Kristin Murphy, Deseret News
Utah competes against Arizona in a gymnastics meet at the Huntsman Center in Salt Lake City on Friday, Feb. 7, 2014.
SALT LAKE CITY — Utah gymnastics co-head coach Megan Marsden believes the days of being seeded in the easier semifinal for the NCAA championships are long gone. So when the Utah gymnasts and coaches learned which teams stand in their way to getting back to the NCAA super six, they simply acknowledged both sessions are going to be tough. The NCAA championships open April 18 in Birmingham, Ala.
“In this day and age, because there is so much parity, it’s hard to decipher which session is the toughest,” admitted Marsden.
For a long time, the elite four of Utah, Georgia, Alabama and UCLA dominated the championships. But Florida put its name in the record book last season and has its eye on the top prize again this year.
“It won’t be bad to go against teams we think will be at the top,” said Marsden. “Our girls have watched Alabama and Florida win the championship, so it will be fun for the girls to see them this year.”
Both of the recent champions, Alabama and Florida, are in Utah’s semifinal, along with Nebraska, UCLA and Penn State. This group drew the evening session, which begins at 6 p.m. MDT. The first semifinal will feature Georgia, Stanford, LSU, Oklahoma, Michigan and Illinois and begins at noon MDT. The SEC and Big Ten lead the way with four teams, while the Pac-12 has three and the Big 12 has one.
The top three teams from each session advance to the super six team finals on Saturday, April 19. The championships conclude on April 20 with the individual event finals.
Raving about their rotation
Utah’s gymnasts and coaches are ecstatic about their rotation draw. The Red Rocks will start on bars, then follow with beam, bye, floor, vault and bye. This is the apparatus rotation Utah drew for regionals, but this time around Utah won’t have to sit through a bye the first rotation.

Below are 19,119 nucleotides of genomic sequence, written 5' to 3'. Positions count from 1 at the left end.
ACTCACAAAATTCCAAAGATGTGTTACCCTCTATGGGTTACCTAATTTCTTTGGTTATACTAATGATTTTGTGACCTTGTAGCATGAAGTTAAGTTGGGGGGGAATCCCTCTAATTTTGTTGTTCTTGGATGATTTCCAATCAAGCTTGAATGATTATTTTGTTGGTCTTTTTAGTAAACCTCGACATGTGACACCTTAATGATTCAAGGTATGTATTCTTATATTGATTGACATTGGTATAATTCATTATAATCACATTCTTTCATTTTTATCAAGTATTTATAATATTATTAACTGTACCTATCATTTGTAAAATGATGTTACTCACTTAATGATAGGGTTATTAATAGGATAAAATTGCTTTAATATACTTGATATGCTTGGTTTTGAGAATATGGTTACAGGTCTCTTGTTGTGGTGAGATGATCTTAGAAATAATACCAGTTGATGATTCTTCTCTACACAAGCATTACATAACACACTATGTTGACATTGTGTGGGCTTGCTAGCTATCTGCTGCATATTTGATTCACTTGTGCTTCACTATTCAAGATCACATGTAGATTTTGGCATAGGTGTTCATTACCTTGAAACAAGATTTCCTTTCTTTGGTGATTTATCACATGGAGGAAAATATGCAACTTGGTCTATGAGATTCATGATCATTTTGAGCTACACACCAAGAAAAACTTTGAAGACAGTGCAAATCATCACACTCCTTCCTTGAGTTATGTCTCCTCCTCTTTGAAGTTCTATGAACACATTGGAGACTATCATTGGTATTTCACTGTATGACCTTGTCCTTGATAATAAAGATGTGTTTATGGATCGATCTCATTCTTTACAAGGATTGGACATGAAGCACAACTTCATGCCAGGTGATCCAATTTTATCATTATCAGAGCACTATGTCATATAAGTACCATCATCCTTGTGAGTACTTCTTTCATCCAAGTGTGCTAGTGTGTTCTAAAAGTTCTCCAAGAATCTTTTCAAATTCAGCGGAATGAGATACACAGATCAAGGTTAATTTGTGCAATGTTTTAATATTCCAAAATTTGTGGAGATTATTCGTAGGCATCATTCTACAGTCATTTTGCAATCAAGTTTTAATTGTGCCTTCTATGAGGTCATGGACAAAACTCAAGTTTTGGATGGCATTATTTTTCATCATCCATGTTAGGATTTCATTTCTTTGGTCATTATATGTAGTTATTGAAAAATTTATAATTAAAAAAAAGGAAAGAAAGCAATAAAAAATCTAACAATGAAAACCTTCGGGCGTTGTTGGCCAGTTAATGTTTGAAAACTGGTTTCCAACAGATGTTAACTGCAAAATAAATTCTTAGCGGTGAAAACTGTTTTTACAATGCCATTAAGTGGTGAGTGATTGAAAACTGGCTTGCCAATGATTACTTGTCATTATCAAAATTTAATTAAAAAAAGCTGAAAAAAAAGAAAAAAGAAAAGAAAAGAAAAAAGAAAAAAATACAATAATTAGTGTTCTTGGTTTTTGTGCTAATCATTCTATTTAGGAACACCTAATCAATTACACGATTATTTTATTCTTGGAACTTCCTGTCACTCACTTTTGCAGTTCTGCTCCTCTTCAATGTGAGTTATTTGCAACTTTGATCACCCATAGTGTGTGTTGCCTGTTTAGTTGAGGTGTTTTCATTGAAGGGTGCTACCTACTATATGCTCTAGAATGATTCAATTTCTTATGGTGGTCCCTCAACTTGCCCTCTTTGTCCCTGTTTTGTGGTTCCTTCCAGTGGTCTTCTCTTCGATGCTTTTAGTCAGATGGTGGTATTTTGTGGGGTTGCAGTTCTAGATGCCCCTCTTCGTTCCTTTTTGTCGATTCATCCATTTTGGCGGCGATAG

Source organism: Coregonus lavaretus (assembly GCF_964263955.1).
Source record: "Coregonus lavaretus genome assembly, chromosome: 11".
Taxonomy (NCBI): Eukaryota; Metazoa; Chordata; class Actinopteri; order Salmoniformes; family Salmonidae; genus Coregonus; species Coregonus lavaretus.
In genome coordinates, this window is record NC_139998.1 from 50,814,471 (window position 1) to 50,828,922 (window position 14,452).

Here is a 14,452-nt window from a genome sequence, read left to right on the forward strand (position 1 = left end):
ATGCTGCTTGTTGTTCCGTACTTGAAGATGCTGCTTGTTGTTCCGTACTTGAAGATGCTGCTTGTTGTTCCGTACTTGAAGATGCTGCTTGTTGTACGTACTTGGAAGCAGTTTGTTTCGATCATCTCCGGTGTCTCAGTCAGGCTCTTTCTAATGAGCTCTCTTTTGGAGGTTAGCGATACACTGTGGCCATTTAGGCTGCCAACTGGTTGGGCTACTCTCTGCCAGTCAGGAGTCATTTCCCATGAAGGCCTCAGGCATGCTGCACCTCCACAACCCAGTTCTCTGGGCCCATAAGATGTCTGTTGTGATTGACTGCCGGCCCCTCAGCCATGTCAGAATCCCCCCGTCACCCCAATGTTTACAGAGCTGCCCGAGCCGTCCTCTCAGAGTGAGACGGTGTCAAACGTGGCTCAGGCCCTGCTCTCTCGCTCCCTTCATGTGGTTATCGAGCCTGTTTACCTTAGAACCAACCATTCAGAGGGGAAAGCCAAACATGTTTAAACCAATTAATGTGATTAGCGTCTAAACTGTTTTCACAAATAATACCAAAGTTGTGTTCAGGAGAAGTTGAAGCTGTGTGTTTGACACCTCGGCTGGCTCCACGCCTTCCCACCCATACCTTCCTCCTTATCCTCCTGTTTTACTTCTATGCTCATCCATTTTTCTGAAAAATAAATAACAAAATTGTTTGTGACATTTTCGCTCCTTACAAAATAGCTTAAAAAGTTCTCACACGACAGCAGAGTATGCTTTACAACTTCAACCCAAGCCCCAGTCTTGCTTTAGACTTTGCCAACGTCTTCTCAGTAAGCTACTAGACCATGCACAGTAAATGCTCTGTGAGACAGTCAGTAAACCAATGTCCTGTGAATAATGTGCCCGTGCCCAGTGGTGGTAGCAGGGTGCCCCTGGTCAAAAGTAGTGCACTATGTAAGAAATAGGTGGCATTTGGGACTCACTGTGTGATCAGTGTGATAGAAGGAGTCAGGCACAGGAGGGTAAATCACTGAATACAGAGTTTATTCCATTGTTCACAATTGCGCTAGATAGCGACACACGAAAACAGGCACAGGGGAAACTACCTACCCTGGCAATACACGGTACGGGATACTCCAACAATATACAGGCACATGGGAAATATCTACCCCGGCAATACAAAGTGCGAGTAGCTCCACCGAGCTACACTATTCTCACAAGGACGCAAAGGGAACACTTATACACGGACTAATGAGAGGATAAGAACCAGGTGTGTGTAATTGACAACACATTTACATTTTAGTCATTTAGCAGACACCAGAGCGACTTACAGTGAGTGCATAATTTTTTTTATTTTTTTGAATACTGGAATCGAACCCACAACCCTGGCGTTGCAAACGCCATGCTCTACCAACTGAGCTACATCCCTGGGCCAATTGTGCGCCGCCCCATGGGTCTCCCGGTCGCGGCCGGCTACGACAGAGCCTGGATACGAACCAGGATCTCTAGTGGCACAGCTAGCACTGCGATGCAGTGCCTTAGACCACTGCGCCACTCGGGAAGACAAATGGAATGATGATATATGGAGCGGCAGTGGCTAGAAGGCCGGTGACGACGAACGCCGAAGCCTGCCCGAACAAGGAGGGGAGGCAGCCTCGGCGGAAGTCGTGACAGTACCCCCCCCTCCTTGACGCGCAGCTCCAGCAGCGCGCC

Utah is also familiar with the rotation because it is the traditional road team format for a dual meet. The format sets Utah up again to finish on its two best events in floor and vault. But it also means sitting through the final rotation to see where the final teams' scores rank.
Hungry for a title
The Red Rocks are the only team to appear in all 33 NCAA championships, but they haven’t won one since 1995. Last year, Utah failed to advance to the Super Six for the first time since 1999, so its priority is to survive to the next day. Utah also hasn’t had an individual title winner since 2007 when Ashley Postell won the beam. Georgia Dabritz has Utah’s best chance as she has led the nation on bars this season. Kailah Delaney and Tory Wilson have ranked first or second on vault most of the year as well.
Utah gymnast Lia Del Priore said the best part about the NCAA regional is the preparation it offers for the NCAA championships.
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“It’s a different format with the time in between events and the byes,” said Del Priore. “It’s the first meet of the season like that, so you have to play around with your nutrition and hydration. You also don’t know what you’re going to do during bye — should you stay up or come down? It is beneficial to experience sitting with high pressure."
Holding on to perfection
Best friends Del Priore and Becky Tutka have not fallen in their careers at Utah. Del Priore, a senior, has hit 61-of-61 routines while Tutka, a junior, is a perfect 67-of-67. Both gymnasts will compete in the NCAA floor lineup, and Tutka will also lead off on vault.